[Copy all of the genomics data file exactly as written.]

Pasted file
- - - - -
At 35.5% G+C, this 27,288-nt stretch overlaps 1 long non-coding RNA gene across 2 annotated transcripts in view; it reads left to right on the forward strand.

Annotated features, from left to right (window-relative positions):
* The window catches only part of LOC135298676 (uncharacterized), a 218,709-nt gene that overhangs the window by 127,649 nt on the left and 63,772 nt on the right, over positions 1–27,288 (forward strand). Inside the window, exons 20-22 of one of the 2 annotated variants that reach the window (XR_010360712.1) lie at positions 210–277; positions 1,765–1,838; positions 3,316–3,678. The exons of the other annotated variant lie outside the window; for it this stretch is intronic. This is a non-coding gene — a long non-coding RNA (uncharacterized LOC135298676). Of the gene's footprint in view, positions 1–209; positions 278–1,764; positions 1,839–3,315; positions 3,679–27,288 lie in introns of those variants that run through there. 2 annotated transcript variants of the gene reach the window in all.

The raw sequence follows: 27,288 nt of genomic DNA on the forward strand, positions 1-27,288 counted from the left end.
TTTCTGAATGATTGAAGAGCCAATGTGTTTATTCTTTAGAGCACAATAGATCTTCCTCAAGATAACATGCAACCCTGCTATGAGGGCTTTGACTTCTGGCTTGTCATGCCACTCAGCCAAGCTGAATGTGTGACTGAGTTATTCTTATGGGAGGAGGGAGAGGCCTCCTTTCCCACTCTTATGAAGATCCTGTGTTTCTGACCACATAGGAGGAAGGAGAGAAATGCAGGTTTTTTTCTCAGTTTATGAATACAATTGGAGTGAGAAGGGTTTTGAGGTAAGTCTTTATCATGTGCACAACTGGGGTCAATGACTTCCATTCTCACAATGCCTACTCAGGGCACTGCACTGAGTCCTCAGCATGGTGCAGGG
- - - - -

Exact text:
At 35.5% G+C, this 27,288-nt stretch overlaps 1 long non-coding RNA gene across 2 annotated transcripts in view; it reads left to right on the forward strand.

Annotated features, from left to right (window-relative positions):
* The window catches only part of LOC135298676 (uncharacterized), a 218,709-nt gene that overhangs the window by 127,649 nt on the left and 63,772 nt on the right, over positions 1–27,288 (forward strand). Inside the window, exons 20-22 of one of the 2 annotated variants that reach the window (XR_010360712.1) lie at positions 210–277; positions 1,765–1,838; positions 3,316–3,678. The exons of the other annotated variant lie outside the window; for it this stretch is intronic. This is a non-coding gene — a long non-coding RNA (uncharacterized LOC135298676). Of the gene's footprint in view, positions 1–209; positions 278–1,764; positions 1,839–3,315; positions 3,679–27,288 lie in introns of those variants that run through there. 2 annotated transcript variants of the gene reach the window in all.

The raw sequence follows: 27,288 nt of genomic DNA on the forward strand, positions 1-27,288 counted from the left end.
TTTCTGAATGATTGAAGAGCCAATGTGTTTATTCTTTAGAGCACAATAGATCTTCCTCAAGATAACATGCAACCCTGCTATGAGGGCTTTGACTTCTGGCTTGTCATGCCACTCAGCCAAGCTGAATGTGTGACTGAGTTATTCTTATGGGAGGAGGGAGAGGCCTCCTTTCCCACTCTTATGAAGATCCTGTGTTTCTGACCACATAGGAGGAAGGAGAGAAATGCAGGTTTTTTTCTCAGTTTATGAATACAATTGGAGTGAGAAGGGTTTTGAGGTAAGTCTTTATCATGTGCACAACTGGGGTCAATGACTTCCATTCTCACAATGCCTACTCAGGGCACTGCACTGAGTCCTCAGCATGGTGCAGGG